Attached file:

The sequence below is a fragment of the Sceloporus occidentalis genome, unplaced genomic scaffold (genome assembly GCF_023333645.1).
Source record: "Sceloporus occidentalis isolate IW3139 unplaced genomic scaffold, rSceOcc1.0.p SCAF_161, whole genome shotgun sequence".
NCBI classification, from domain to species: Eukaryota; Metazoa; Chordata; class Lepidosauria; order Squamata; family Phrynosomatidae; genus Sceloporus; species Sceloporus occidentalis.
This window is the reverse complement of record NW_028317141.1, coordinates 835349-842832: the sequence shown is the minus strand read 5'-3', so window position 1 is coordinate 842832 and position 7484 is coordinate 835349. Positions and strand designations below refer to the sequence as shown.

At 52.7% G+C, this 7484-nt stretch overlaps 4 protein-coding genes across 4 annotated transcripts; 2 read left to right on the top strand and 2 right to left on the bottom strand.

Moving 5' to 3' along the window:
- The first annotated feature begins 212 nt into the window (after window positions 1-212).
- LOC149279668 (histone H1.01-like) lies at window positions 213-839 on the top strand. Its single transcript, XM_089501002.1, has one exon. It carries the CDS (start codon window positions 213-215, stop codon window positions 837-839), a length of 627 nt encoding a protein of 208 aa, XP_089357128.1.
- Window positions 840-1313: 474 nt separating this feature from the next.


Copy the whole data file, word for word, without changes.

The sequence below is a fragment of the Sceloporus occidentalis genome, unplaced genomic scaffold (genome assembly GCF_023333645.1).
Source record: "Sceloporus occidentalis isolate IW3139 unplaced genomic scaffold, rSceOcc1.0.p SCAF_161, whole genome shotgun sequence".
NCBI classification, from domain to species: Eukaryota; Metazoa; Chordata; class Lepidosauria; order Squamata; family Phrynosomatidae; genus Sceloporus; species Sceloporus occidentalis.
This window is the reverse complement of record NW_028317141.1, coordinates 835349-842832: the sequence shown is the minus strand read 5'-3', so window position 1 is coordinate 842832 and position 7484 is coordinate 835349. Positions and strand designations below refer to the sequence as shown.

At 52.7% G+C, this 7484-nt stretch overlaps 4 protein-coding genes across 4 annotated transcripts; 2 read left to right on the top strand and 2 right to left on the bottom strand.

Moving 5' to 3' along the window:
- The first annotated feature begins 212 nt into the window (after window positions 1-212).
- LOC149279668 (histone H1.01-like) lies at window positions 213-839 on the top strand. Its single transcript, XM_089501002.1, has one exon. It carries the CDS (start codon window positions 213-215, stop codon window positions 837-839), a length of 627 nt encoding a protein of 208 aa, XP_089357128.1.
- Window positions 840-1313: 474 nt separating this feature from the next.